• In their last two meetings, the Redskins rocked the Pack 42-24 last November on Sunday Night Football. It was the high point of Washington's season, as the 'Skins skidded from there and missed the playoffs, losing four of their final six games. 10 months earlier, the Packers knocked the Redskins out of the playoffs in almost equally one-sided fashion. The game was early, but Green Bay proved to be too tough for Washington, and the Redskins lost on their home turf after a surprising NFC East title run. 

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John Wall loves fact Wizards-Celtics will be on national TV, thinks Morris twins will make it fun

John Wall loves fact Wizards-Celtics will be on national TV, thinks Morris twins will make it fun

It may be difficult for Markieff Morris to continue viewing the Boston Celtics as a bitter rival once he steps on the court and sees his twin brother Marcus wearing that green jersey. For John Wall, it will apparently be very easy.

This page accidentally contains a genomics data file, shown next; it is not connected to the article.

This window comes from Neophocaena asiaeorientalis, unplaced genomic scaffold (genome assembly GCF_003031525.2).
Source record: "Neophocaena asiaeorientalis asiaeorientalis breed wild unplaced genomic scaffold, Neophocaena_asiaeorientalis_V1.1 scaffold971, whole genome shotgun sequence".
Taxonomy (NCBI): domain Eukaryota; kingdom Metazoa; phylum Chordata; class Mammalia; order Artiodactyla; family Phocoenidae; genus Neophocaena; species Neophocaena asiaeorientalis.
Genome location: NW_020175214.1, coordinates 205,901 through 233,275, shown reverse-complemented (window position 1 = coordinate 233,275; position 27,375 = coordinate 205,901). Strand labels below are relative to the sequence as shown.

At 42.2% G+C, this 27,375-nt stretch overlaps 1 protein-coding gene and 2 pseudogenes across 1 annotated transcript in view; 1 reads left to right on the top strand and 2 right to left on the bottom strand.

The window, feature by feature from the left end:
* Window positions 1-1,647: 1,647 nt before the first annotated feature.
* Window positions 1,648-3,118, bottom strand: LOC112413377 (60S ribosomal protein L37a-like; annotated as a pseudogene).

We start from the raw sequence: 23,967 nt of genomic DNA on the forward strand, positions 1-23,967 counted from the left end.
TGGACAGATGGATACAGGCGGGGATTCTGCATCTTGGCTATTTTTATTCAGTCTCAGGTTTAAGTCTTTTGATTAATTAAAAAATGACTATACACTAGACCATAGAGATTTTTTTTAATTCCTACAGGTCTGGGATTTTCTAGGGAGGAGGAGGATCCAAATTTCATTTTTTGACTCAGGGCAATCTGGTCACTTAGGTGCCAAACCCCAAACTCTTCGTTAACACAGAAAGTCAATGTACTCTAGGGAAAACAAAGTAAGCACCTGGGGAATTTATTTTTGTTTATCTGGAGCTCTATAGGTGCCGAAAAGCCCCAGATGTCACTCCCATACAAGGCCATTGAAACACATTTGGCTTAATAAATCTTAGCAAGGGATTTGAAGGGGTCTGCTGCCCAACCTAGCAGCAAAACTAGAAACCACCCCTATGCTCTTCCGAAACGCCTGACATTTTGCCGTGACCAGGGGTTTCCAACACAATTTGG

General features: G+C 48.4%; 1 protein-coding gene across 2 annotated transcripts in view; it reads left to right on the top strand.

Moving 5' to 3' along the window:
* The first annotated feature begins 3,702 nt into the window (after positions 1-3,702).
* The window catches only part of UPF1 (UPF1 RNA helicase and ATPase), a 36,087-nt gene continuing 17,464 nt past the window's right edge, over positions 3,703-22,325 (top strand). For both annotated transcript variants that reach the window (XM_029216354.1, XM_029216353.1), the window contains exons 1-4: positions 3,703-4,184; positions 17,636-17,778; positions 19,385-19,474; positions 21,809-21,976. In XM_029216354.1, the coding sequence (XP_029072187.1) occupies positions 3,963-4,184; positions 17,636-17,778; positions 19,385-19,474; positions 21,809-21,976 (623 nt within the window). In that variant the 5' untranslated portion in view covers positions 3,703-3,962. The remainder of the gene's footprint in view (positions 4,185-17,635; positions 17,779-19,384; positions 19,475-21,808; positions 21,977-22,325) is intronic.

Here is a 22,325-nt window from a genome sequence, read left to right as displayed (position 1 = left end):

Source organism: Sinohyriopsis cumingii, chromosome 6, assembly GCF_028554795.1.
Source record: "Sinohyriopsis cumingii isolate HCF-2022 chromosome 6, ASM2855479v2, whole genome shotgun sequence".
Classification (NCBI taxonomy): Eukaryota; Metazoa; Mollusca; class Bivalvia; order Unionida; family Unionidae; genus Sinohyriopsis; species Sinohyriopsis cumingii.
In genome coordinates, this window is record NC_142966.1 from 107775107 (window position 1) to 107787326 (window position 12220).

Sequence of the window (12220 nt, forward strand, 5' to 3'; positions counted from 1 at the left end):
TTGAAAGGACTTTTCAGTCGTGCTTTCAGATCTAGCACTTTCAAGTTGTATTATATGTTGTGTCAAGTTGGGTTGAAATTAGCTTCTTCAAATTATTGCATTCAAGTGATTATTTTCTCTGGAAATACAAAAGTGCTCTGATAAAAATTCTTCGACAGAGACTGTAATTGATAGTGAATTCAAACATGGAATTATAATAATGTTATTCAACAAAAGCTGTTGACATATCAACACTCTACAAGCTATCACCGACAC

Markieff admitted the Wizards-Celtics rivalry will be a "little bit softer" now that his brother is on the other side. But Wall has already talked to him about how it's going to be.

"I told him 'man, I know that's your brother and you do everything alike, but he's our enemy when we play them those four games.' He's cool with it," Wall said on Friday at his charity event at Rosedale Community Center in Northeast Washington.

[RELATED: MORRIS PREPARING FOR FATHERHOOD]

Morris held a backpack giveaway last weekend and said he hopes the rivalry remains a contentious one, adding that "we don't like those guys and they don't like us." Wall not only has plans for that to continue, but he's excited to have all four games between the teams in 2017-18 set for national television.

"Remember what I [said] last year when we got in that little altercation? I said that every game from now on should be on TV. It wasn't. Well, now every game this year is on TV, so. I'm fine with that," he said.

That includes a matchup on Christmas Day. The Morris twins will have to play against each other in one of the NBA's best rivalries after spending Christmas Eve and Christmas morning together as a family.

That shouldn't be awkward at all. Nope, not one bit.

"It's kind of crazy [Marcus] got traded to the team we have a rivalry now with in this league. It should be fun," Wall said.

[RELATED: WALL GOES IN-DEPTH ON RACE IN AMERICA]